Jordan hoping to strike a cord with coaches

Kierre Jordan's name isn't a name that gets a lot of run in recruiting circles. It's not like he hasn't tried. He played well at the Pangos All-American camp last summer. He was one of the anchors for his Dunwoody (Ga.) High School team's run to the AND1 National Championship. The 5-foot-9, 170-pound point guard was the team's most consistent guard at the City of Palms and the Beach Ball Classic this season. Now the junior floor general is trying to get a state championship ring.
Jordan and his Dunwoody teammates are chasing a state championship. They are in the Final Four of the Georgia state playoffs. After going 29-1 last season, the Wildcats were stopped in the Final Four. That was last year.
Playing with an understanding for what it takes to win the big prize, Jordan is relying on his experiences over the last year to help get the ring.
"We just have to keep playing hard to win it all. We're better this year than what we were last year even though we have more losses," Jordan said.
"Playing at all of those events helped us. We came together. We all depend on each other. No one really sticks out. We can all be the man on any given night and that is what makes us so tight. We have a great friendship and no one gets mad if someone shoots more than the other guy. We just want to win."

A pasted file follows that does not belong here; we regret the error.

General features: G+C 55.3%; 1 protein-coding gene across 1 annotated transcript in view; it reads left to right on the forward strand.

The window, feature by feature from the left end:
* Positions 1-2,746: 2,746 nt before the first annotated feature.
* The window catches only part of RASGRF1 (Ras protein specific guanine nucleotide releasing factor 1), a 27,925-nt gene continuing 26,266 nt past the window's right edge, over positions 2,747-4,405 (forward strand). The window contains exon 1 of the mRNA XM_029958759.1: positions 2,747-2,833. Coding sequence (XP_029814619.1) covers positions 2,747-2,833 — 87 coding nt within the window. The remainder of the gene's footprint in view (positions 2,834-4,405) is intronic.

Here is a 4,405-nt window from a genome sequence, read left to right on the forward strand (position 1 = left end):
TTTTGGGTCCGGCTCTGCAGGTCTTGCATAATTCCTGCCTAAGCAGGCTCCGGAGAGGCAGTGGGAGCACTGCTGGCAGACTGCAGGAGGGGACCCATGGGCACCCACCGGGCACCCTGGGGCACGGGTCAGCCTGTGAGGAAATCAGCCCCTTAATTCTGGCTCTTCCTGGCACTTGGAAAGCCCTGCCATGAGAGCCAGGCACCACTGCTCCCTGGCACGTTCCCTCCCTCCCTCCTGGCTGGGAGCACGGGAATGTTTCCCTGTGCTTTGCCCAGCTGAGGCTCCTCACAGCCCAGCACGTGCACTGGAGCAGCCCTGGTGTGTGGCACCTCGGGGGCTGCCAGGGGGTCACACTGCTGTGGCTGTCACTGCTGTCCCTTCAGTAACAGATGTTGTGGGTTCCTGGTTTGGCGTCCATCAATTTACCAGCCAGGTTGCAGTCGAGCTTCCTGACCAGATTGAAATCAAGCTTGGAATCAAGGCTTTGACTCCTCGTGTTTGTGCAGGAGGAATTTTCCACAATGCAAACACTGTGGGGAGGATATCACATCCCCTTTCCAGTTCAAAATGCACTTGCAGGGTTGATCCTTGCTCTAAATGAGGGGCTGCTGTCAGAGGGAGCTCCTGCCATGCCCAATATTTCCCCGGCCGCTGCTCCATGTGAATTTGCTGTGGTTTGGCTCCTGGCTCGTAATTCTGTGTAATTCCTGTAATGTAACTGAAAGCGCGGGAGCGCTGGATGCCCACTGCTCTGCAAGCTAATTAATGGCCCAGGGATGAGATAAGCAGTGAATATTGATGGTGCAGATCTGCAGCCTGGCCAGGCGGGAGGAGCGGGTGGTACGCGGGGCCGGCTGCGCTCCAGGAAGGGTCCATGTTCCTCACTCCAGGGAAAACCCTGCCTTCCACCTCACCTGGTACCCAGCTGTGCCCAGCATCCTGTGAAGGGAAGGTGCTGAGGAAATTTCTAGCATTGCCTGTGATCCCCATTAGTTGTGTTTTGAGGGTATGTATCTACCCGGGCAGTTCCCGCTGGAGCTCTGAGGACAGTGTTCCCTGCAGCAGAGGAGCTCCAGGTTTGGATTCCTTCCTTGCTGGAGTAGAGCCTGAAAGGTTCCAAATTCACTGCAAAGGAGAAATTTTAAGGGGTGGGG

Jordan, even as one of the smallest point guards in Georgia, is one of the top floor generals in the Peach State. He knows how to run a team. But he'll score, too.
"I'm not selfish with the ball. I'll run and push the offense but I'm always thinking about getting down the floor and playing defense," Jordan said. "I'm trying to play like I'm already in college."
Jordan said his recruitment is picking up since the summer. Penn State, Purdue, Temple and Western Carolina are the most serious schools recruiting him right now, the junior said. With a summer with the Atlanta Celtics, Jordan is hoping to open even more eyes.
"This is a big summer coming up. It's my last one to really establish myself with colleges," he said. "I want to take my time in deciding because I don't want to be stuck in a decision I'm not happy with. I'm just worried about winning and being successful."
Perhaps a state championship would help solidify his name, too.